Cyrus Persian Restaurant, Coventry

On the day Donald Trump became President-Elect of the USA, I was having lunch in Coventry’s Cyrus Persian Restaurant. On the wall to my left was a big-screen which, when I sat down, was enhancing the dining experience with a selection of Olly Murs videos. At some point during my perusal of the menu, it switched to a kind of Middle Eastern MTV channel, and I waited for, then ate, my starter against a background of smiley, sub-Eurovision soft-rock delivered by leather-trousered matrons who looked nearly as old as I am.

All of which, you might think, was quite disturbing enough for one meal. But you’d be wrong. My main course arrived – the mood changed. To dark. To very dark. On screen, in graphic detail while the waiter placed my meal before me, a self-absorbed young man sang a schmaltzy song as he killed his friend by covering his head with a clear plastic bag. He then went home and, still singing the same song, used a crucifix to trash his luxury apartment before driving off in a big sports car. Patrick Bateman – whose hero was Donald Trump – had become the stuff of background muzak. It was like an omen. It told me Trump would win.

Cyrus welcomes you with a clean, uncluttered dining area that successfully combines the modern taste for big windows and wide-open spaces with modish retro touches, like the bouquet of metal butterflies on the wall next to the TV. For my personal taste, it’s all a bit beige (remember I’m the woman who’s recently had the walls of her spare bedroom painted pistachio green), but I appreciate that a guiding principle has been at work here, creating a reassuringly professional, streamlined feel.

Doing my best to ignore the distraction of the TV, I try to concentrate on my falafel starter. It’s worth the effort too, because it’s good: the falafel, soft and not over-cooked, are well-flavoured with cumin and retain that slightly gritty texture that tells me the chickpeas have been handled respectfully and not simply blitzed to a pulp. On the other hand, the ‘tahini sauce’ that comes with them is, I think, just a euphemism for neat tahini mixed with a drop or two of lemon juice. It provides a not-unwelcome acidity, but I can’t decide whether the resistant, decelerating texture that coats my mouth – like ice-cream that won’t melt – is interesting or just weird.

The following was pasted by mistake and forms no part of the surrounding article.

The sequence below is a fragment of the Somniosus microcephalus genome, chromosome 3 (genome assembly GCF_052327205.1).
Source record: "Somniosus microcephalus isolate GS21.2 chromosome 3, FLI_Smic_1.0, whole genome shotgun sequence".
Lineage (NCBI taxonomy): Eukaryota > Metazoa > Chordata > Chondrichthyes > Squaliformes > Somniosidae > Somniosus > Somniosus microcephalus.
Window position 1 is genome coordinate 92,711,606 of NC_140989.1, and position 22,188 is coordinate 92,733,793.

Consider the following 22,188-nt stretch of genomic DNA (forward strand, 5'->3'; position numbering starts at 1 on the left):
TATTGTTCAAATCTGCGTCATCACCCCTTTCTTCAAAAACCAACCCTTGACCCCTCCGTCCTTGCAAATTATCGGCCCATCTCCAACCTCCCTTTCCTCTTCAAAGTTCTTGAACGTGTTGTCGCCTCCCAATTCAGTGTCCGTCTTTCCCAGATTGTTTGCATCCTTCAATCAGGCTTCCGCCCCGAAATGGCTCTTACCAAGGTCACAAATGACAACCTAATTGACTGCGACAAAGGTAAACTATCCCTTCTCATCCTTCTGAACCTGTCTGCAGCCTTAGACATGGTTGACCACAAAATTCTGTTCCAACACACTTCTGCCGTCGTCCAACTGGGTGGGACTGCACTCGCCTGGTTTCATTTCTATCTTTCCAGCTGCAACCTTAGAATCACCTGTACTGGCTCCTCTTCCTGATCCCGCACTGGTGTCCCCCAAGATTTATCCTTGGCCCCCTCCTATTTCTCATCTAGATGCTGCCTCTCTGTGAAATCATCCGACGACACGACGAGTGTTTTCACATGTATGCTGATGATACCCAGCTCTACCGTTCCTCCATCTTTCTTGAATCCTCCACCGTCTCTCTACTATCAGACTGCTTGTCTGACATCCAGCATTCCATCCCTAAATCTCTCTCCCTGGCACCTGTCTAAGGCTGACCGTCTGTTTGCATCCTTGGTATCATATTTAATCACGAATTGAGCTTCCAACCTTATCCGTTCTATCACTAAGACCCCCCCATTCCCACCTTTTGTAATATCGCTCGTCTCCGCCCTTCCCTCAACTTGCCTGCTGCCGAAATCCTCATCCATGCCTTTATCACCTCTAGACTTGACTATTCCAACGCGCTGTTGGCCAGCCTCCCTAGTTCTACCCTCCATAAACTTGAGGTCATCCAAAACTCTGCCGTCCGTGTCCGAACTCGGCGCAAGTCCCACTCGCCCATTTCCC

For main I have Bamieh Okra Stew, described as ‘okra stewed in a deliciously spiced tomato & tamarind based sauce, served with saffron basmati rice’. Although I’m assured it’s completely vegetarian, it’s a disconcertingly meaty-looking dish; its dark brown gravy swathes the vegetables so completely that there could be almost anything in there. It arrives complete with a surprise garnish of chipsticks (and here, dear readers, we pause for mystery of the week: what made them think chipsticks and stew was an elegant combination? If I wanted chips and gravy, I’d go down the chippy) and a huge pile of vaguely musty-tasting rice.

Sadly, the stew itself is little more inspiring. From the okra, it derives a gutsy glutinousness unusual in a vegetarian dish, and there’s a parting shot of acidity, more from the tomatoes than the the tamarind I think. Unfortunately, the ‘delicious spicing’ seems to have taken the day off – leaving the rest of it adrift in a sea of blandness.

To my left, the bloke with the bag on his head drops down dead in open-mouthed panic. Other diners drift out. Soon the only person left in here is me, and sensing that I probably don’t speak Arabic, the staff thoughtfully retune to BBC News 24. The polls have opened in America. Donald Trump is upbeat.

Cyrus isn’t a bad place, but I won’t be coming back unless they dump that telly. I have the right to expect that a meal out will be a haven of brief sanctuary from ill-advised trouserage, random asphyxiations and Donald Trump’s swagger. Lord knows there’s enough of that waiting for all of us back outside. My hour of suspended animation over, I open the door to step back into the flow that will carry me home. The real world awaits. It feels cold. Very cold.

Cyrus Persian Restaurant, 72-74 Albany Road, Coventry CV5 6JU. Falafel, £3; Bamieh Okra Stew, £6.90.

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